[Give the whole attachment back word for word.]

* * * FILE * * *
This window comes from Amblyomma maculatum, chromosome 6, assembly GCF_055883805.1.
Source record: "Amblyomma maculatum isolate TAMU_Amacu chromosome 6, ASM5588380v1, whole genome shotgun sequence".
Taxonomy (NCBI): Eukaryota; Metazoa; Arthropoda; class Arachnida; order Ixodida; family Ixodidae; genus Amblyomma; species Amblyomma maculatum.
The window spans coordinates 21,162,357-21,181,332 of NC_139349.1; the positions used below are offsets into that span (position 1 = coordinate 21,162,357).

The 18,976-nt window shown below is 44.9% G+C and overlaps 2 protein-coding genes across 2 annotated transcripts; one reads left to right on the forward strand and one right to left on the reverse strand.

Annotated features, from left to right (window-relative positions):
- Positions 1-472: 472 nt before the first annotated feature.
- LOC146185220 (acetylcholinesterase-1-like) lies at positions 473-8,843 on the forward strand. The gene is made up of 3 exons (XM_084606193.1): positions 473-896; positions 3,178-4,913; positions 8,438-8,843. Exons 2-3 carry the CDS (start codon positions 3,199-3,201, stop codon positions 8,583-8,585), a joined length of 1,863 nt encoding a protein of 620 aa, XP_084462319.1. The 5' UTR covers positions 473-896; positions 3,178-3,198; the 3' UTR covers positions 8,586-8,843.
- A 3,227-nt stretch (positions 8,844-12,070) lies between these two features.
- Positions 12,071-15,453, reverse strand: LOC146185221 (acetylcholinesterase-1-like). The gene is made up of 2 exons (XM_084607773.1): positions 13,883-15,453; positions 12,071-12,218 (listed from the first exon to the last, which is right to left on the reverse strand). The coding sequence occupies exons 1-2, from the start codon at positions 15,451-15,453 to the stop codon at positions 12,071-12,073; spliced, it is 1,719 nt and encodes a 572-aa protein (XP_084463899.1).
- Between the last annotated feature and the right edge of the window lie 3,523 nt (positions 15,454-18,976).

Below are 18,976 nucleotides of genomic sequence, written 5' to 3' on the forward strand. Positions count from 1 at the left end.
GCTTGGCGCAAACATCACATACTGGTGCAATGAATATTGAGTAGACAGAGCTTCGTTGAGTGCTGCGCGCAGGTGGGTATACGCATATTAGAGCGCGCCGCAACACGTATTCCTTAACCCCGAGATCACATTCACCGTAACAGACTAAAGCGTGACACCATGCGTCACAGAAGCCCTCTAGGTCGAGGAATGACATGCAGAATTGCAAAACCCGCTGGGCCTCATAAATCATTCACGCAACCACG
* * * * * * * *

This window comes from Amblyomma maculatum, chromosome 6, assembly GCF_055883805.1.
Source record: "Amblyomma maculatum isolate TAMU_Amacu chromosome 6, ASM5588380v1, whole genome shotgun sequence".
Taxonomy (NCBI): Eukaryota; Metazoa; Arthropoda; class Arachnida; order Ixodida; family Ixodidae; genus Amblyomma; species Amblyomma maculatum.
The window spans coordinates 21,162,357-21,181,332 of NC_139349.1; the positions used below are offsets into that span (position 1 = coordinate 21,162,357).

The 18,976-nt window shown below is 44.9% G+C and overlaps 2 protein-coding genes across 2 annotated transcripts; one reads left to right on the forward strand and one right to left on the reverse strand.

Annotated features, from left to right (window-relative positions):
- Positions 1-472: 472 nt before the first annotated feature.
- LOC146185220 (acetylcholinesterase-1-like) lies at positions 473-8,843 on the forward strand. The gene is made up of 3 exons (XM_084606193.1): positions 473-896; positions 3,178-4,913; positions 8,438-8,843. Exons 2-3 carry the CDS (start codon positions 3,199-3,201, stop codon positions 8,583-8,585), a joined length of 1,863 nt encoding a protein of 620 aa, XP_084462319.1. The 5' UTR covers positions 473-896; positions 3,178-3,198; the 3' UTR covers positions 8,586-8,843.
- A 3,227-nt stretch (positions 8,844-12,070) lies between these two features.
- Positions 12,071-15,453, reverse strand: LOC146185221 (acetylcholinesterase-1-like). The gene is made up of 2 exons (XM_084607773.1): positions 13,883-15,453; positions 12,071-12,218 (listed from the first exon to the last, which is right to left on the reverse strand). The coding sequence occupies exons 1-2, from the start codon at positions 15,451-15,453 to the stop codon at positions 12,071-12,073; spliced, it is 1,719 nt and encodes a 572-aa protein (XP_084463899.1).
- Between the last annotated feature and the right edge of the window lie 3,523 nt (positions 15,454-18,976).

Below are 18,976 nucleotides of genomic sequence, written 5' to 3' on the forward strand. Positions count from 1 at the left end.
GCTTGGCGCAAACATCACATACTGGTGCAATGAATATTGAGTAGACAGAGCTTCGTTGAGTGCTGCGCGCAGGTGGGTATACGCATATTAGAGCGCGCCGCAACACGTATTCCTTAACCCCGAGATCACATTCACCGTAACAGACTAAAGCGTGACACCATGCGTCACAGAAGCCCTCTAGGTCGAGGAATGACATGCAGAATTGCAAAACCCGCTGGGCCTCATAAATCATTCACGCAACCACG